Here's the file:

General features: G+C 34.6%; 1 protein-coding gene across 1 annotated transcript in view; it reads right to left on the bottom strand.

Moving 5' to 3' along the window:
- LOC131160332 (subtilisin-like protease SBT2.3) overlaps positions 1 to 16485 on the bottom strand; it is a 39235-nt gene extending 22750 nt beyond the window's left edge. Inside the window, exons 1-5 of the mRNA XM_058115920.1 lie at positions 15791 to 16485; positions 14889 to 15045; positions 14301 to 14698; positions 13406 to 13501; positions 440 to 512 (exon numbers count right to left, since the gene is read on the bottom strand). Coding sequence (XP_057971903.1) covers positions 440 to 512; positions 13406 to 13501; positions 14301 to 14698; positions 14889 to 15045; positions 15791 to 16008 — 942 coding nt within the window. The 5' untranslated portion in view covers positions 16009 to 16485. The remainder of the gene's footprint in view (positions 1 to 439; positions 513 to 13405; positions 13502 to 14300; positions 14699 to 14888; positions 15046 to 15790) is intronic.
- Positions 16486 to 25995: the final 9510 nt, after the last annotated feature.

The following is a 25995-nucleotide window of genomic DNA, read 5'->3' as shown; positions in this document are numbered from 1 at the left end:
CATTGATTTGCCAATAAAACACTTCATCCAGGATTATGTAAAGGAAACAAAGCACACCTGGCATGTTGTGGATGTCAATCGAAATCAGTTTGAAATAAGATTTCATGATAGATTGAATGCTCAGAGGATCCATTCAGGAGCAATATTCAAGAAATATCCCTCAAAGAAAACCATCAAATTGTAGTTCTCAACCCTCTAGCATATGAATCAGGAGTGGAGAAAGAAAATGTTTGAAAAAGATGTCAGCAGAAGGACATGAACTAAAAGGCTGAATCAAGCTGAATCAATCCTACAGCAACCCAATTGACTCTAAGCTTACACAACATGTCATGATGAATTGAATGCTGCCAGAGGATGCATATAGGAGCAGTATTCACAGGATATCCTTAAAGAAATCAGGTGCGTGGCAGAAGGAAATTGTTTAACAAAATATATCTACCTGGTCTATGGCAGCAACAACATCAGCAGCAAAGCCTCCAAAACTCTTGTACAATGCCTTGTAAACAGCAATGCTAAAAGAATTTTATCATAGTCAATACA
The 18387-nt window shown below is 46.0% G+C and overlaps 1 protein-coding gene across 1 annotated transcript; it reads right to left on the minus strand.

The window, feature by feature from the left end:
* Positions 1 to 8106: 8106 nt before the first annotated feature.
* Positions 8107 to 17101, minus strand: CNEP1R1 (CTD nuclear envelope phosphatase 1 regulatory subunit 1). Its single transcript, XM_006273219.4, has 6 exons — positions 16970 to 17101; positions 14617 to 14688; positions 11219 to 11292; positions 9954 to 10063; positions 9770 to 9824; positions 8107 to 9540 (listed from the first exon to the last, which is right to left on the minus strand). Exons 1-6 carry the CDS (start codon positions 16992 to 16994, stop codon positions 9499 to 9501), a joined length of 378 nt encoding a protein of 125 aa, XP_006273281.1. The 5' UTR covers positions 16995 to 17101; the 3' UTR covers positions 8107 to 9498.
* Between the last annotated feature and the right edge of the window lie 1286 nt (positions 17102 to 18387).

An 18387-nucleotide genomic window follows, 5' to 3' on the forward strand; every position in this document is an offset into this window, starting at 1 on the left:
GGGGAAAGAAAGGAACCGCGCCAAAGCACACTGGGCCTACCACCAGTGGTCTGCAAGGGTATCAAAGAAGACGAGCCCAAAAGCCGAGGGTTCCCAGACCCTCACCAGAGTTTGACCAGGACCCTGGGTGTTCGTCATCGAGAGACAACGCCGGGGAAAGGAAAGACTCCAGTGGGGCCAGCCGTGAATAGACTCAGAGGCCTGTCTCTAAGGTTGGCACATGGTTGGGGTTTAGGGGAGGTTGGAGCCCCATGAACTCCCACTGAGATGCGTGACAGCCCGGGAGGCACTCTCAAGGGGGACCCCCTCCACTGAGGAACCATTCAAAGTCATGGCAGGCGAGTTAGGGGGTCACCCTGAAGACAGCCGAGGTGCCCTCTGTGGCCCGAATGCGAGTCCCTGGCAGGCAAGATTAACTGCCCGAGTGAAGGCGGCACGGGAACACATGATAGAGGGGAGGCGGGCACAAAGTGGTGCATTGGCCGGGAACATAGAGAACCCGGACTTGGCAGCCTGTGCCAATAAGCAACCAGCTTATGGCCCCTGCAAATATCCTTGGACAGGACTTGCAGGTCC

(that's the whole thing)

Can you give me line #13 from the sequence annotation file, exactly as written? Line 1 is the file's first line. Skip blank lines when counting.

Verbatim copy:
GGGGAAAGAAAGGAACCGCGCCAAAGCACACTGGGCCTACCACCAGTGGTCTGCAAGGGTATCAAAGAAGACGAGCCCAAAAGCCGAGGGTTCCCAGACCCTCACCAGAGTTTGACCAGGACCCTGGGTGTTCGTCATCGAGAGACAACGCCGGGGAAAGGAAAGACTCCAGTGGGGCCAGCCGTGAATAGACTCAGAGGCCTGTCTCTAAGGTTGGCACATGGTTGGGGTTTAGGGGAGGTTGGAGCCCCATGAACTCCCACTGAGATGCGTGACAGCCCGGGAGGCACTCTCAAGGGGGACCCCCTCCACTGAGGAACCATTCAAAGTCATGGCAGGCGAGTTAGGGGGTCACCCTGAAGACAGCCGAGGTGCCCTCTGTGGCCCGAATGCGAGTCCCTGGCAGGCAAGATTAACTGCCCGAGTGAAGGCGGCACGGGAACACATGATAGAGGGGAGGCGGGCACAAAGTGGTGCATTGGCCGGGAACATAGAGAACCCGGACTTGGCAGCCTGTGCCAATAAGCAACCAGCTTATGGCCCCTGCAAATATCCTTGGACAGGACTTGCAGGTCC